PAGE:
I have a sushi rice bag from Sun Rice. They write on it that we should only wash it for 5 minutes then boil it. But I know that sushi rice should be washed for more than that and soaked in water for at least 2 hours. I did it and left it for 2 hours. Then I boil it (1 cup of rice to 1 and 1/4 cup of water). But when I started making the sushi, the rice started to expand and not sticking to each other.

The problem is because of the 2 hours or I didn't left the rice cook until all the moisture gone ?

  • 1
    I don't know about the issues related to soaking -- but if it was still wet at the end of cooking, there's no way it's going to be sticky.
    – Joe
    Commented Feb 25, 2016 at 11:58
  • Exactly, have you tried with less water or more time?
    – malix
    Commented Feb 25, 2016 at 15:35
  • Rice comes prepared lots of different ways. Some rice is unwashed and needs to be rinsed a lot, some has already been partially washed, some has been thoroughly washed. Just follow the instructions and don't do anything extra. Sounds like everything is just too wet.
    – MattPutnam
    Commented Feb 25, 2016 at 15:38
  • 2
    Soaked rice needs less water when boiling. Soaking the grains for two hours to me sounds like the rice would be better treated in a steamer after that.
    – Escoce
    Commented Feb 25, 2016 at 16:26
  • Did you not fold in any seasoned rice wine vinegar? Commented Feb 25, 2016 at 16:45

2 Answers 2


It's hard to say exactly which thing was the issue. Rice sticks to itself because of starch on the surface.

As Joe pointed out, if it's actually still wet, it's not going to stick. It doesn't get sticky until it's dry enough for the starch to be sticky instead of just starchy water.

But even if you did let it cook/dry properly, the extra washing and soaking could well have been an issue too. One of the main things washing does is remove starch. If you manage to remove too much, you could well stop the rice from being sticky.

So... I'd suggest following the instructions that came with the rice, and seeing how it goes. It might be suggesting less washing and soaking than you expect because it's a less starchy variety of rice.

  • 1
    Actually, washing away all the powdered starch on the surface of the rice is critical for making the rice sticky, otherwise the powder will stick to powder and inhibit rice sticking to rice. As far as I know, you can't over-rinse it. But the rice being too wet is a factor. I've never soaked my sushi rice, only rinsed it. Source: my brother who spent two years as the rice shef in a 3-star (Michelin) restaurant in Kyoto. Commented Feb 25, 2016 at 16:47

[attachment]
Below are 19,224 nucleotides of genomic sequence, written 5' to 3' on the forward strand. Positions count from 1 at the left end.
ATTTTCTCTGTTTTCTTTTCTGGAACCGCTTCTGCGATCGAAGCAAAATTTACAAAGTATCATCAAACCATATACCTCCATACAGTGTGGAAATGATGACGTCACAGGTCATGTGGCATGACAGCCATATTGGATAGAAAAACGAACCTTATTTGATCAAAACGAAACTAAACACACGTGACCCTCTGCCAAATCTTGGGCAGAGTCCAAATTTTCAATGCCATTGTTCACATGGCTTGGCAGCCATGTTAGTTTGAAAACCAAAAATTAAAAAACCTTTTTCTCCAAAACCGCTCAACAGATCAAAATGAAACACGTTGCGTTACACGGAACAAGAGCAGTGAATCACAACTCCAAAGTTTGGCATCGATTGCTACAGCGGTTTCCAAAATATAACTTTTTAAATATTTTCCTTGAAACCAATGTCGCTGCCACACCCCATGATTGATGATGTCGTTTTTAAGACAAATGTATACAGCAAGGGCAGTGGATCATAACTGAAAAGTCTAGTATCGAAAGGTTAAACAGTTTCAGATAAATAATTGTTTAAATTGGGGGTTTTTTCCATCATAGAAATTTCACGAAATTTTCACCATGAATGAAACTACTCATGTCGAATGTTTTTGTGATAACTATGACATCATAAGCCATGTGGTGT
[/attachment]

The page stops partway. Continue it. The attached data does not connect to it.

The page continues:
• 1
    @ToddWilcox I've had an awful lot of quite sticky rice that wasn't rinsed.
    – Cascabel
    Commented Feb 25, 2016 at 16:53
  • Not all rice has the same amount of pulverized starch powder on the outside of it before it's rinsed. Plus, unrinsed rice is not necessarily completely unsticky. Regardless of how sticky any rice is right out of the bag, rinsing rice makes it stickier, not less sticky. Commented Feb 25, 2016 at 16:57
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    @ToddWilcox If rice starts out with a lot of starch in it, it'll end up really sticky, just a big mess of starch and rice stuck together. Rinsing it definitely makes it less sticky at that point. And even if there's not a whole lot, the powder doesn't stay as powder and somehow just stick to itself. It's all with the rice, so once the water's gone, it ends up either collected on the bottom of the pot/cooker or on the surface of the rice - where it's sticky. I know rinsing is regarded as the "right" way, but I'm not sure it has the reduced stickiness effect you're describing.
    – Cascabel
    Commented Feb 25, 2016 at 17:04
  • What I know guys that with the same rice I made sushi for new years eve and it was a killer, all loves it and say that it seems like the taste from a sushi 5 star restaurant. I used the same rice technique this time, but it was messy and rice start to fell off the nori Commented Feb 26, 2016 at 6:36

Using a rice cooker (or perhaps a traditional earthenware pot) can be a big help. Although rice cookers look like dumb devices like a basic toaster, they often include fuzzy logic controllers that intelligently adjust things.

You can still mess things up with too much water or leaving the rice in too long, but there's a much bigger margin for error this way.

  • It also depends on the rice cooker, the Japanese-style ones have all sorts of different options and configurations.
    – JAB
    Commented Feb 25, 2016 at 16:53

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